I know you guys are probably as sick of reading about the Penn State scandal as we are writing about it, but NCAA President Mark Emmert has weighed in on things since the Freeh Report came out, and if he's willing to actually say this stuff in a public interview, I personally think Penn State's now staring the Death Penalty in the face.
I'm not saying I agree with it. I am saying it's a real possibility now.
In an interview with BET founder Tavis Smiley on PBS, Emmert not only fired a shot across Penn State's bow, he might have put a couple torpedoes in the water, and they're heading straight at the Penn State broadside.
I know there has been a cacophany of opinions on whether or not Penn State should get the Death Penalty, whether or not the Paterno statue should come down, and whether or not the NCAA even has jurisdiction in a situation as unique as this. Some of the money quotes that would have me quaking in my boots if I was a fan of Penn State that thought the Death Penalty wasn't an option:
I’ve never seen anything as egregious as this in terms of overall conduct and behavior inside of a university. I hope never to see it again. What the appropriate penalties are, if there are determinations of violations, we’ll have to decide.
There have been people who’ve said this wasn’t a football scandal. Well, it was more than a football scandal. Much more than a football scandal. I don’t know that past precedent makes particularly good sense in this case because it’s really an unprecedented problem.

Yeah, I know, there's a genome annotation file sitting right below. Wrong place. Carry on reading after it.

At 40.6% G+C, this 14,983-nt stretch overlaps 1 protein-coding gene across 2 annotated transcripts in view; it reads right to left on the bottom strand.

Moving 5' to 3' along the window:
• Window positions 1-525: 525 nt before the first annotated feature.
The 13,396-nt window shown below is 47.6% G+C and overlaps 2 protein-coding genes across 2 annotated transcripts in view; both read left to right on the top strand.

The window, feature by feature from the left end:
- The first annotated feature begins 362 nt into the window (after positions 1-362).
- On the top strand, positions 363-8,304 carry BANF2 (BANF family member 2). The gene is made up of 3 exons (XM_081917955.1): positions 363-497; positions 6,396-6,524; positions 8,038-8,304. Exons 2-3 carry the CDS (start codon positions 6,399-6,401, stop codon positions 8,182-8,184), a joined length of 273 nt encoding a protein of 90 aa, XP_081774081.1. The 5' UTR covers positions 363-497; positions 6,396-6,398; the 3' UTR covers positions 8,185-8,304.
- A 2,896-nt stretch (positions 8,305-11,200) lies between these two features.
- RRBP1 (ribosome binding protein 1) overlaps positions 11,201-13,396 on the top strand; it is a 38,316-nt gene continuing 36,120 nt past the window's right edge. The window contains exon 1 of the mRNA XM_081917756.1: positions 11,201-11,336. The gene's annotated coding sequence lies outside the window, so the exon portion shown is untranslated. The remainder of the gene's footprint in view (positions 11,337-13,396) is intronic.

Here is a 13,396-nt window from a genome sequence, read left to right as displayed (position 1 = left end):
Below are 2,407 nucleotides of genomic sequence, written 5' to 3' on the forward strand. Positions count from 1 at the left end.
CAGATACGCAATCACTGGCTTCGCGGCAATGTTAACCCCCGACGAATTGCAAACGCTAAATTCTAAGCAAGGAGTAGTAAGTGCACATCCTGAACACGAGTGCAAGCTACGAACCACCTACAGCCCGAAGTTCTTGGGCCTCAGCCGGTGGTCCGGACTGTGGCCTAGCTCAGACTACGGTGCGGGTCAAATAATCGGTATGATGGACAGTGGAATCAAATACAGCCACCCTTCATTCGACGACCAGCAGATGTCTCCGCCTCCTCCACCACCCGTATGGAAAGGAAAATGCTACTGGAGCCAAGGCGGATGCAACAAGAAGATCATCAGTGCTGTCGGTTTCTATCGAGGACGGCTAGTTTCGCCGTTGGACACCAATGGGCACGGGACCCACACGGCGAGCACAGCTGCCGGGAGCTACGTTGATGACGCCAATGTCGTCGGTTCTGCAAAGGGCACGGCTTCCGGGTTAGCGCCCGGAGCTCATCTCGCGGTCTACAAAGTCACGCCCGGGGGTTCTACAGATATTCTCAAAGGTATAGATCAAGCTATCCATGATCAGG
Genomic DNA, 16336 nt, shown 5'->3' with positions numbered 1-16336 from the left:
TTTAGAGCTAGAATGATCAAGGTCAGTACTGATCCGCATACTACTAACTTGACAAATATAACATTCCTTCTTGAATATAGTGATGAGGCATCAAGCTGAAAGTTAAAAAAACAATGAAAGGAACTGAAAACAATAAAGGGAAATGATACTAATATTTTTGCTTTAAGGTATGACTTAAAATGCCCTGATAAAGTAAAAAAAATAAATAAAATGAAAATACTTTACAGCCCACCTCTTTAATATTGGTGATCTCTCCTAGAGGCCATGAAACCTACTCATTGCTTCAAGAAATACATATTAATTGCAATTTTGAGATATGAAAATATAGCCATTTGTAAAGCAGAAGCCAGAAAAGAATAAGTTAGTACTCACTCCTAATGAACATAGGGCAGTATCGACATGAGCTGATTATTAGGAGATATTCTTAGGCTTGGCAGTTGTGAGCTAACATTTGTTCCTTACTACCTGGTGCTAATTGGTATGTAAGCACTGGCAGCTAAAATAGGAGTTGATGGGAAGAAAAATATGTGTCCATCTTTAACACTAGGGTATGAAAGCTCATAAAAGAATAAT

But when Smiley asked Emmert whether or not the NCAA would be willing to come down on PSU with the Death Penalty in light of how it affected SMU, Emmert said:
I don't want to pre-judge where we're going to wind up with penalties, but right now is a special moment in the history of the NCAA. There's an enormous amount of political courage, if you will, to do the right thing on a variety of cases, as we've been demonstrating that again and again in recent months.
Maybe I'm reading too much into this, but I think this is a potential game changer in terms of what the NCAA might or might not do.
I'll explain why, after the jump.
The calls for Penn State to get the death penalty have come from every corner of the Internet, from Rick Reilly, Sally Jenkins, Dan Wetzel, Dennis Dodd, the list is just about endless.
There have also been a fair amount of folks that are against the death penalty, like Gregg Doyel and James Carville, of all people.
But one name you won't find on this list, expressing an opinion either way, is NCAA president Mark Emmert. That changed last night, and it's important to note that it's not the first time he sent a message, literally and figuratively, to Penn State.
This whole argument about whether or not the NCAA Should even get involved began, for the most part, after Emmert sent a letter to Penn State in November saying he was notifying them that the NCAA would investigate to examine Penn State's 'exercise of institutional control over the athletics program', so I guess it's not like we shouldn't have seen this escalation coming.
But escalate it has.
Maybe I'm over reacting to this, but I think this is a big development. Emmert didn't telegraph either way what he thinks the punishment might be, if any, but I do think he pretty much destroyed the argument of the anti-NCAA intervention crowd that the Association wouldn't, or shouldn't, get involved. At least in the eyes of the NCAA.
And in this case, that's really the only opinion that matters.